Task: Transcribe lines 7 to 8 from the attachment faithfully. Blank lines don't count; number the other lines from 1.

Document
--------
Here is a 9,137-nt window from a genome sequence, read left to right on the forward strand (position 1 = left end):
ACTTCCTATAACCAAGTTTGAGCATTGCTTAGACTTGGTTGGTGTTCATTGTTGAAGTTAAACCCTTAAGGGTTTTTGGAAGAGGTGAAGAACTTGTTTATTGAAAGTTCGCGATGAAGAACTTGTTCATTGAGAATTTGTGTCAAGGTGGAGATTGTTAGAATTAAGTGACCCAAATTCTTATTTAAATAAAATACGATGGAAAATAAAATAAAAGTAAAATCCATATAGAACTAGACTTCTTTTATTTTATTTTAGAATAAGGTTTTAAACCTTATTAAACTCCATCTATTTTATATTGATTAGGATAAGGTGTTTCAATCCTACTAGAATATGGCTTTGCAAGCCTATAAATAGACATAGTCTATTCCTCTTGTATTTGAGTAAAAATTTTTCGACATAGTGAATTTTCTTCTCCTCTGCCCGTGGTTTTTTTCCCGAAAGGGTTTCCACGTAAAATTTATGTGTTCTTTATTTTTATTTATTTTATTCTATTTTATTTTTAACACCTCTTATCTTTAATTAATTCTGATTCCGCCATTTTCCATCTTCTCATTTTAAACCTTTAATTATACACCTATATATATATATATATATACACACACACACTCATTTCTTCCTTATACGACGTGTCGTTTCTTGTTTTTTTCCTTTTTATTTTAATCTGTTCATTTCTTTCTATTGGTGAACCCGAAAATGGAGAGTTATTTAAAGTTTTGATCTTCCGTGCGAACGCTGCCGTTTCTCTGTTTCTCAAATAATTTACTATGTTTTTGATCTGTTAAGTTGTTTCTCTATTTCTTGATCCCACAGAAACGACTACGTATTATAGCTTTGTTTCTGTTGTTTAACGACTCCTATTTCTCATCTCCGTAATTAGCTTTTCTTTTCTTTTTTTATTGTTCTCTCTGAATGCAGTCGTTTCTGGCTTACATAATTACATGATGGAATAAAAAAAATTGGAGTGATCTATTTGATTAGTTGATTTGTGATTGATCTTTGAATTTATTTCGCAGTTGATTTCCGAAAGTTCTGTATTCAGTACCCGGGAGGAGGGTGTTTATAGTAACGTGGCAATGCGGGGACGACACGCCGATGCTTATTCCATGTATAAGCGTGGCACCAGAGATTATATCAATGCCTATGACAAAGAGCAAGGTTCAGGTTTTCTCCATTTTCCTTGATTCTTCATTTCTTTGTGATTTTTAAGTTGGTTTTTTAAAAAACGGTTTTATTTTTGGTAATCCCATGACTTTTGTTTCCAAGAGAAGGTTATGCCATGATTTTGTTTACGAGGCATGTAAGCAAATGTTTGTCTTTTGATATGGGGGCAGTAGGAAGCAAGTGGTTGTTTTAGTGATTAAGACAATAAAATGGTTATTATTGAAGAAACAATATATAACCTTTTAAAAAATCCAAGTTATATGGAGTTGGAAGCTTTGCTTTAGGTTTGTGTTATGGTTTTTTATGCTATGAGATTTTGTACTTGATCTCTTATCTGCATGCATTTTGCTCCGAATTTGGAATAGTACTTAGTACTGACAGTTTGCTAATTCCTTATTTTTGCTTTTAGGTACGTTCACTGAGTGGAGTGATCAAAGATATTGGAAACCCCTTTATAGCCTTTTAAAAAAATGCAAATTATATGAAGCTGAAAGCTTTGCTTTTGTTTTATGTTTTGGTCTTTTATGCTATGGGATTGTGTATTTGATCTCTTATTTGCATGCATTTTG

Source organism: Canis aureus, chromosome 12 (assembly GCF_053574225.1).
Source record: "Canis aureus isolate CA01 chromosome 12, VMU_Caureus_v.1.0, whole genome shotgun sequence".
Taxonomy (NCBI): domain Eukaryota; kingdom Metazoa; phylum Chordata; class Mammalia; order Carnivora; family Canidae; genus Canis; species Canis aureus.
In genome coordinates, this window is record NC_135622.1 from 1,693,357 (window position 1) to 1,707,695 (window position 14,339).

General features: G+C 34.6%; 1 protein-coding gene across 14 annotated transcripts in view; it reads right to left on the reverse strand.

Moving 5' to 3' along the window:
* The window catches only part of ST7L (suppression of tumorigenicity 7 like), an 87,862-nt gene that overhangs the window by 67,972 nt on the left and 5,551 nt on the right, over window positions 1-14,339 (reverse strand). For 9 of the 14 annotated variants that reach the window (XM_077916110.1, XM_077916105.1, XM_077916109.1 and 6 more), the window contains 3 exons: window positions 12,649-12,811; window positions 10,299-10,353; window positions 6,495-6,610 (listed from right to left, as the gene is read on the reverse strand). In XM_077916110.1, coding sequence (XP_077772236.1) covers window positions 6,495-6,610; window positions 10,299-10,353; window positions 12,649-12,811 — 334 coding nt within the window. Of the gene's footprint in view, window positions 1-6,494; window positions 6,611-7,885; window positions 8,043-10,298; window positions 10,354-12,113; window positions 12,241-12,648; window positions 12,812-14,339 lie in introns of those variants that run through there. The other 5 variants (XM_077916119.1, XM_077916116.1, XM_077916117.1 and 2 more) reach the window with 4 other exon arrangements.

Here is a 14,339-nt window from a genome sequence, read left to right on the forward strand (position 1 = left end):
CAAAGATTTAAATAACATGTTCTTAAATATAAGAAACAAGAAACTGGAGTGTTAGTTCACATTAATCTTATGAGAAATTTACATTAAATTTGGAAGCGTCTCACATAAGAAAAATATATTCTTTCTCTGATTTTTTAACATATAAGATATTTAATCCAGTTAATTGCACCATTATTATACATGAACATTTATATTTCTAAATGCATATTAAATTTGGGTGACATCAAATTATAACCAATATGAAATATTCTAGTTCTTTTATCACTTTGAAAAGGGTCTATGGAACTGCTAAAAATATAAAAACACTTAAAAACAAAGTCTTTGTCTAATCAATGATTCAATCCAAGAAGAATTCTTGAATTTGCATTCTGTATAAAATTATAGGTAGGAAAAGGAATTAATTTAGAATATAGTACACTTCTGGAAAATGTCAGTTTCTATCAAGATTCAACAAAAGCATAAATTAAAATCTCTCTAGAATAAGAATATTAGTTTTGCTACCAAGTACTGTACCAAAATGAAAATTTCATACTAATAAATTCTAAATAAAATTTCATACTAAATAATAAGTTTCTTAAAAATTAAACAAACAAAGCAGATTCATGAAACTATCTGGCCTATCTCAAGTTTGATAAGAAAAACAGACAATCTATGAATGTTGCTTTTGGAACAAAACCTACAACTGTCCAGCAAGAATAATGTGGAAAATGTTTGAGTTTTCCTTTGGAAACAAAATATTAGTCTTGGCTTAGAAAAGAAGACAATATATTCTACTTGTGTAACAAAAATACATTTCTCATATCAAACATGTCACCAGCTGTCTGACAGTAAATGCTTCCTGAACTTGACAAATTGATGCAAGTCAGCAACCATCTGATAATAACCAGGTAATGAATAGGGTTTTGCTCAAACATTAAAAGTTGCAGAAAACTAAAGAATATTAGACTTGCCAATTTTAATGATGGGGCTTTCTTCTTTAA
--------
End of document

General features: G+C 34.6%; 1 protein-coding gene across 14 annotated transcripts in view; it reads right to left on the reverse strand.

Moving 5' to 3' along the window: